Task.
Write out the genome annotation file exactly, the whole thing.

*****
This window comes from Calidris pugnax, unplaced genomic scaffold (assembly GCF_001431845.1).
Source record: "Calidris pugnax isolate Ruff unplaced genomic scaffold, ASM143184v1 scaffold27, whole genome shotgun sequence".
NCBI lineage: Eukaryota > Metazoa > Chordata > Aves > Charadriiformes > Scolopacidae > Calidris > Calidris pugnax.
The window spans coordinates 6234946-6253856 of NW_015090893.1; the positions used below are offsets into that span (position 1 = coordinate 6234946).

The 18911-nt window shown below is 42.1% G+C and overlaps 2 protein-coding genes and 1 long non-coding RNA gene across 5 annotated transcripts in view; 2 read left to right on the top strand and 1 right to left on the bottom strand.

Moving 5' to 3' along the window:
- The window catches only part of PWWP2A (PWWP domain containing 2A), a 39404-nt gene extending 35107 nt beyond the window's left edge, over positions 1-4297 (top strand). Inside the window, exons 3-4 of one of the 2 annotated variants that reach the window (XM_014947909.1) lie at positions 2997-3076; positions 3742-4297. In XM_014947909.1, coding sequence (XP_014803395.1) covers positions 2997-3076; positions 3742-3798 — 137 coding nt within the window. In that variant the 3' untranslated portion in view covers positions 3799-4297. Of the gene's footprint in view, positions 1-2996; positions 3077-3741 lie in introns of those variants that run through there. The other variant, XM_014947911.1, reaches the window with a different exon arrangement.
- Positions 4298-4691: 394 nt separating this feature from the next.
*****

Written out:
This window comes from Calidris pugnax, unplaced genomic scaffold (assembly GCF_001431845.1).
Source record: "Calidris pugnax isolate Ruff unplaced genomic scaffold, ASM143184v1 scaffold27, whole genome shotgun sequence".
NCBI lineage: Eukaryota > Metazoa > Chordata > Aves > Charadriiformes > Scolopacidae > Calidris > Calidris pugnax.
The window spans coordinates 6234946-6253856 of NW_015090893.1; the positions used below are offsets into that span (position 1 = coordinate 6234946).

The 18911-nt window shown below is 42.1% G+C and overlaps 2 protein-coding genes and 1 long non-coding RNA gene across 5 annotated transcripts in view; 2 read left to right on the top strand and 1 right to left on the bottom strand.

Moving 5' to 3' along the window:
- The window catches only part of PWWP2A (PWWP domain containing 2A), a 39404-nt gene extending 35107 nt beyond the window's left edge, over positions 1-4297 (top strand). Inside the window, exons 3-4 of one of the 2 annotated variants that reach the window (XM_014947909.1) lie at positions 2997-3076; positions 3742-4297. In XM_014947909.1, coding sequence (XP_014803395.1) covers positions 2997-3076; positions 3742-3798 — 137 coding nt within the window. In that variant the 3' untranslated portion in view covers positions 3799-4297. Of the gene's footprint in view, positions 1-2996; positions 3077-3741 lie in introns of those variants that run through there. The other variant, XM_014947911.1, reaches the window with a different exon arrangement.
- Positions 4298-4691: 394 nt separating this feature from the next.